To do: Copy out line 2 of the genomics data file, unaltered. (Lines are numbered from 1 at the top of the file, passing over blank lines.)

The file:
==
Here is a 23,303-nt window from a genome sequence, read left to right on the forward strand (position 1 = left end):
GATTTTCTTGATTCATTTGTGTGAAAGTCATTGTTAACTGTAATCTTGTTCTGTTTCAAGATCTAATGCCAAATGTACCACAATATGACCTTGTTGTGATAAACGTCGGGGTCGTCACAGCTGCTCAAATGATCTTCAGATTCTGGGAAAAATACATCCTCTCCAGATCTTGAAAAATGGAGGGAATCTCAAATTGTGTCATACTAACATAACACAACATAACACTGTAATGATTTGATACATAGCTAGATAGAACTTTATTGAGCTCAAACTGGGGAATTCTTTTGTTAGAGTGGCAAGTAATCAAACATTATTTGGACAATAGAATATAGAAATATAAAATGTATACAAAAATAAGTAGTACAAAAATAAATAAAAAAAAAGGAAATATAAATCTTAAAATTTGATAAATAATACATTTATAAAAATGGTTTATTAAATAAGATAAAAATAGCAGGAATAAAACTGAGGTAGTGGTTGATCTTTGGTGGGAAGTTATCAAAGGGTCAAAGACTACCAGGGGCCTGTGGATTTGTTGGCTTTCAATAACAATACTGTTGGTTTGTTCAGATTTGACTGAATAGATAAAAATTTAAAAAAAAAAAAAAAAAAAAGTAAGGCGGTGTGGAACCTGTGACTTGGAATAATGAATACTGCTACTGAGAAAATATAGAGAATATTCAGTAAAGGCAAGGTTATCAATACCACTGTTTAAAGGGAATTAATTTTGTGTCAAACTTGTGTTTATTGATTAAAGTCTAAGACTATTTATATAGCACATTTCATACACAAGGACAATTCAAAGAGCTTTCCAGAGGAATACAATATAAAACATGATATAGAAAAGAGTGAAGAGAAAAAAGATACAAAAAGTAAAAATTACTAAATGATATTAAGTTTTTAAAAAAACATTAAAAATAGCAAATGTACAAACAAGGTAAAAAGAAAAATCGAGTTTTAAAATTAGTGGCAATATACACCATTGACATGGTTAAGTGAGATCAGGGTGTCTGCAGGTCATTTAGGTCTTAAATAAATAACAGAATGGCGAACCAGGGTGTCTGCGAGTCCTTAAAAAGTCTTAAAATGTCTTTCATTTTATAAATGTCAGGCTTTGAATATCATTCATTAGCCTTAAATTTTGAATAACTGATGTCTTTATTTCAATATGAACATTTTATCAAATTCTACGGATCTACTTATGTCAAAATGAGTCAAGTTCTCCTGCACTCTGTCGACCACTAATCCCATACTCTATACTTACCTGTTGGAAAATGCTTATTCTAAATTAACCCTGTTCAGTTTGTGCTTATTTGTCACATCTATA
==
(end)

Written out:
GATTTTCTTGATTCATTTGTGTGAAAGTCATTGTTAACTGTAATCTTGTTCTGTTTCAAGATCTAATGCCAAATGTACCACAATATGACCTTGTTGTGATAAACGTCGGGGTCGTCACAGCTGCTCAAATGATCTTCAGATTCTGGGAAAAATACATCCTCTCCAGATCTTGAAAAATGGAGGGAATCTCAAATTGTGTCATACTAACATAACACAACATAACACTGTAATGATTTGATACATAGCTAGATAGAACTTTATTGAGCTCAAACTGGGGAATTCTTTTGTTAGAGTGGCAAGTAATCAAACATTATTTGGACAATAGAATATAGAAATATAAAATGTATACAAAAATAAGTAGTACAAAAATAAATAAAAAAAAAGGAAATATAAATCTTAAAATTTGATAAATAATACATTTATAAAAATGGTTTATTAAATAAGATAAAAATAGCAGGAATAAAACTGAGGTAGTGGTTGATCTTTGGTGGGAAGTTATCAAAGGGTCAAAGACTACCAGGGGCCTGTGGATTTGTTGGCTTTCAATAACAATACTGTTGGTTTGTTCAGATTTGACTGAATAGATAAAAATTTAAAAAAAAAAAAAAAAAAAAGTAAGGCGGTGTGGAACCTGTGACTTGGAATAATGAATACTGCTACTGAGAAAATATAGAGAATATTCAGTAAAGGCAAGGTTATCAATACCACTGTTTAAAGGGAATTAATTTTGTGTCAAACTTGTGTTTATTGATTAAAGTCTAAGACTATTTATATAGCACATTTCATACACAAGGACAATTCAAAGAGCTTTCCAGAGGAATACAATATAAAACATGATATAGAAAAGAGTGAAGAGAAAAAAGATACAAAAAGTAAAAATTACTAAATGATATTAAGTTTTTAAAAAAACATTAAAAATAGCAAATGTACAAACAAGGTAAAAAGAAAAATCGAGTTTTAAAATTAGTGGCAATATACACCATTGACATGGTTAAGTGAGATCAGGGTGTCTGCAGGTCATTTAGGTCTTAAATAAATAACAGAATGGCGAACCAGGGTGTCTGCGAGTCCTTAAAAAGTCTTAAAATGTCTTTCATTTTATAAATGTCAGGCTTTGAATATCATTCATTAGCCTTAAATTTTGAATAACTGATGTCTTTATTTCAATATGAACATTTTATCAAATTCTACGGATCTACTTATGTCAAAATGAGTCAAGTTCTCCTGCACTCTGTCGACCACTAATCCCATACTCTATACTTACCTGTTGGAAAATGCTTATTCTAAATTAACCCTGTTCAGTTTGTGCTTATTTGTCACATCTATA